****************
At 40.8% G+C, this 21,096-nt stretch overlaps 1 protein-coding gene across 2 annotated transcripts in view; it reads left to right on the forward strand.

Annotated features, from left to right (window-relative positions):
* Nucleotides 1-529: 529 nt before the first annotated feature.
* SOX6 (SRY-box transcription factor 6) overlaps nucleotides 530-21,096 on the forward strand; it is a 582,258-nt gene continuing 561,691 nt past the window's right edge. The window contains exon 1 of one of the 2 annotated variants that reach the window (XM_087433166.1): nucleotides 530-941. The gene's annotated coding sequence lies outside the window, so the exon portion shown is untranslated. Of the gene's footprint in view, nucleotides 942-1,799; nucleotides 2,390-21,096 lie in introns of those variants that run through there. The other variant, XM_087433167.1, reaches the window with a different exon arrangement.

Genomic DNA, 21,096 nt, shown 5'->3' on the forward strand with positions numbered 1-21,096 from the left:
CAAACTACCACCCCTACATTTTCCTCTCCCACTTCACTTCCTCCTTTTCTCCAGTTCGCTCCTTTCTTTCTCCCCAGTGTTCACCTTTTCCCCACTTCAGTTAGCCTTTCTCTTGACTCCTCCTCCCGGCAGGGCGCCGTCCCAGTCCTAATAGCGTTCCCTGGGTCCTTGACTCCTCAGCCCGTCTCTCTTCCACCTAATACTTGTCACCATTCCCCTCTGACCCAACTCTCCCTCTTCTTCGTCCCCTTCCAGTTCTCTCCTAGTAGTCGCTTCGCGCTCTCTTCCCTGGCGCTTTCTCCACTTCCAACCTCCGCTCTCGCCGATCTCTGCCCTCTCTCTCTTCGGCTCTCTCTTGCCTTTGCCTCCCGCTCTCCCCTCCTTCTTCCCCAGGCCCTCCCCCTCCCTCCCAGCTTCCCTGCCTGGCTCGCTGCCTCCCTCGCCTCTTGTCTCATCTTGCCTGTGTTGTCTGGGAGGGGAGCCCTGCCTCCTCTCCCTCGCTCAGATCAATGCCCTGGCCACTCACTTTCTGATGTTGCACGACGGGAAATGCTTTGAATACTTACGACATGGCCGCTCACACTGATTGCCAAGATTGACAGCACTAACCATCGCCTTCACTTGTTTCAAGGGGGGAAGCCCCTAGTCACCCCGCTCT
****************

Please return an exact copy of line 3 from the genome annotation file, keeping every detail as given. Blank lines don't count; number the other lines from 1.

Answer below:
* Nucleotides 1-529: 529 nt before the first annotated feature.